Hamelin’s first competition at the 2014 Olympic Winter Games in Sochi went extremely well. On 10 February, he easily won his heat and the semifinal of the men’s 1500m short track speed skating competition. In the final, Hamelin made an outstanding pass on American J.R. Celski and China’s Han Tianyu to take the lead with six laps left. It would be a lead that Hamelin would not relinquish on his way to capturing his third career Olympic gold medal.

Unfortunately for Hamelin, the 1500m would be his only success in Sochi. Considered a medal contender in every discipline, Hamelin fell in the heats of the 500m and quarterfinals of the 1000m (his brother, François, fell in the semifinals of the men’s 5000m relay).

2014 World Championships

The 2014 World Short Track Speed Skating Championships were special for Hamelin because they took place in his home province of Quebec. In front of a large crowd at the Maurice Richard Arena in Montreal, Hamelin won a gold medal in the men’s 1500m and a bronze medal in the men’s 500m. He also finished third overall behind Russian Victor Ahn and American J.R. Celski.

Love on the Ice

For Hamelin, speed skating is a family affair. As in the 2010 Olympic Games, Hamelin was joined on the 2014 Olympic short track speed skating team by his brother, François. His father, Yves, the short track program director for Speed Skating Canada, was also there to cheer the brothers on.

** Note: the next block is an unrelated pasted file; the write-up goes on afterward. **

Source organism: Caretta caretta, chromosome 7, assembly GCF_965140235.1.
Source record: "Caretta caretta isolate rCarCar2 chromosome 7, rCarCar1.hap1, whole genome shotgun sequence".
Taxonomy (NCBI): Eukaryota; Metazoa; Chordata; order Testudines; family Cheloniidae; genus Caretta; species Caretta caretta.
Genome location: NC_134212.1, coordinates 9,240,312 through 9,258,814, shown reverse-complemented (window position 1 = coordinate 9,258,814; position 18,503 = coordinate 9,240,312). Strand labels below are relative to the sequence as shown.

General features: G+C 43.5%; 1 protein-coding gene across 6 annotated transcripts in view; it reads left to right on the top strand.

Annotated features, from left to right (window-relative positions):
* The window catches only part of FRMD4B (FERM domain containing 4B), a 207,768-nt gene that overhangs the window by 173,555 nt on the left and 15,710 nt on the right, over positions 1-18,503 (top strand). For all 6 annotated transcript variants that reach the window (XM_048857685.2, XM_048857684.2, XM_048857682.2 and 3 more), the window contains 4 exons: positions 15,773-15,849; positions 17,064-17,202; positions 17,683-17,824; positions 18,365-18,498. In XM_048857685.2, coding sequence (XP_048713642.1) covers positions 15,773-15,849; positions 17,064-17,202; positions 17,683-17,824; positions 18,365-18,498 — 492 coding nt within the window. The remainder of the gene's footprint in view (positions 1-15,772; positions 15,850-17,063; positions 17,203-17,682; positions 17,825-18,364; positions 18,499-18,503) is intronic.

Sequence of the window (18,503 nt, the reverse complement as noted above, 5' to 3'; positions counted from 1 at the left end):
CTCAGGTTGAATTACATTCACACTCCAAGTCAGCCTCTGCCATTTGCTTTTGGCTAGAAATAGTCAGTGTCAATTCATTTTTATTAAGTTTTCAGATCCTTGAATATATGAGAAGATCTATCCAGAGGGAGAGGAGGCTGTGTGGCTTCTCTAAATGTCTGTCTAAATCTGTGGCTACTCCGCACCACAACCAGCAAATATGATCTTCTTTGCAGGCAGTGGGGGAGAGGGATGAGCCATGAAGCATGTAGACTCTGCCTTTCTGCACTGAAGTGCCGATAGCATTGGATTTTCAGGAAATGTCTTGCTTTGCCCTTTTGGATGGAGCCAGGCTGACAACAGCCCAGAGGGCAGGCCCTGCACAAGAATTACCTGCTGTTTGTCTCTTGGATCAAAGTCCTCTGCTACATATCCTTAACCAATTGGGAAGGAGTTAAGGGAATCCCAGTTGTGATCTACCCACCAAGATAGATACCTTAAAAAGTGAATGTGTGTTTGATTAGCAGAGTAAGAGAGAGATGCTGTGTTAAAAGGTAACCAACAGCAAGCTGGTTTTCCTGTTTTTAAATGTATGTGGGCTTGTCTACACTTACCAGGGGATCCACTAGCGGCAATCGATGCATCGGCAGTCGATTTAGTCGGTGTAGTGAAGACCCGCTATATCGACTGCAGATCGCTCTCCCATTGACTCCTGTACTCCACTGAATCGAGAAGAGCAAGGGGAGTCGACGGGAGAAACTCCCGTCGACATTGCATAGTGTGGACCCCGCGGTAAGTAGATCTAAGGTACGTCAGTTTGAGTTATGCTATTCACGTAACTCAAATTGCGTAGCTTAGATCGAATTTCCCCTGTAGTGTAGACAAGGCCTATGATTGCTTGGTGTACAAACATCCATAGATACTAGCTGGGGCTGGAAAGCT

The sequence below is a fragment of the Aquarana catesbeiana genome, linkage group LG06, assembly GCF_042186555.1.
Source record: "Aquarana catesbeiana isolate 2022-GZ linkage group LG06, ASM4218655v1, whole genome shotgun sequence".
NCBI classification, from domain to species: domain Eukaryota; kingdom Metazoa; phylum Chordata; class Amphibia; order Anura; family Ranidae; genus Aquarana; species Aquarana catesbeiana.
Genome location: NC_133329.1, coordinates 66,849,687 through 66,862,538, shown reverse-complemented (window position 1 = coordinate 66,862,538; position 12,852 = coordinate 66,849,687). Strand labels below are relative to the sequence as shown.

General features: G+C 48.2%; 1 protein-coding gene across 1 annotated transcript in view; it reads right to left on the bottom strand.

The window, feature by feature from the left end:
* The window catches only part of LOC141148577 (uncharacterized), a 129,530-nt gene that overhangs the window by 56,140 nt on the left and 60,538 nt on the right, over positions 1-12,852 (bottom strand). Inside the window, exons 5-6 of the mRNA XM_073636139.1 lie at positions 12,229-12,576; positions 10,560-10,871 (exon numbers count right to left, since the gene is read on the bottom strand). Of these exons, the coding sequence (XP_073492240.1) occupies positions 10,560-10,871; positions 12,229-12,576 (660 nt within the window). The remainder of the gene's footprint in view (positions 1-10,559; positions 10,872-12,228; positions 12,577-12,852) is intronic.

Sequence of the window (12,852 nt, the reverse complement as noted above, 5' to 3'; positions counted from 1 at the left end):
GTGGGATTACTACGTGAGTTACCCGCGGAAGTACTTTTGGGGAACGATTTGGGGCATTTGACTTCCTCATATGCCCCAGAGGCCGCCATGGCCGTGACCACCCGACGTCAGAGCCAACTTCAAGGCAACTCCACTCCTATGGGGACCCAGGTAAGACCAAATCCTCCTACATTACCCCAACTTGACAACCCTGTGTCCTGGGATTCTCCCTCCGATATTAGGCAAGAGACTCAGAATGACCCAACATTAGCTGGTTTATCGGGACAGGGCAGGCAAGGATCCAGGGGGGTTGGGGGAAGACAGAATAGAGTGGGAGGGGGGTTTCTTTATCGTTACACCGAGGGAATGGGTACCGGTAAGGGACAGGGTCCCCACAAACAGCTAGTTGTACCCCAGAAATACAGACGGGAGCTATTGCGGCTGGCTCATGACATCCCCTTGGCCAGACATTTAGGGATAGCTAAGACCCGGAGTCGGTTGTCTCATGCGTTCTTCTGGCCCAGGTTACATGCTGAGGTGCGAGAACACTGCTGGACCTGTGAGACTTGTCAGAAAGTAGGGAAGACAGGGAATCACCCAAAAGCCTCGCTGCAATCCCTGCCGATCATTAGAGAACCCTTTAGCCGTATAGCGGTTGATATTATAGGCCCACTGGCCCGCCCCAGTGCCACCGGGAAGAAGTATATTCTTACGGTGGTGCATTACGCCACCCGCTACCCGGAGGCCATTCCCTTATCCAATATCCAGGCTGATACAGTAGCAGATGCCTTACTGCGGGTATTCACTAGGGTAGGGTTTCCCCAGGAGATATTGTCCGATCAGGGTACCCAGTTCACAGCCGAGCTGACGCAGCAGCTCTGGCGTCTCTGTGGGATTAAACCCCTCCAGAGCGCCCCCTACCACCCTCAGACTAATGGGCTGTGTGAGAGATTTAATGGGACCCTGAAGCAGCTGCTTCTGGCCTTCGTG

Hamelin’s partner at the time, fellow speed skater Marianne St-Gelais, was also present at the 2010 and 2014 Olympic Games. Their relationship was a prominent storyline at the 2010 Olympic Winter Games in Vancouver, where St-Gelais won silver in the women’s 500m and women’s 3000m relay. Their kiss following Hamelin’s victory in the 500m was widely reported. In 2010, Hello! Canada magazine named St-Gelais and Hamelin on their 50 “Canada’s Most Beautiful” list. Canadians were treated to another display of affection at the 2014 Olympics in Sochi.

According to Hamelin, “There’s nothing that can help me more than that: to have those guys [Marianne, François, Yves] with me [at Sochi]. You never know how it’s going to be during the Olympics. It’s just easy to go and talk to them. If I’m too happy, they will bring me back and make sure I’m ready to focus on what’s next. If I’m sad and disappointed, they help me bring a better side of myself and make sure I’m ready to race again.” (Interview with author, 16 December 2013)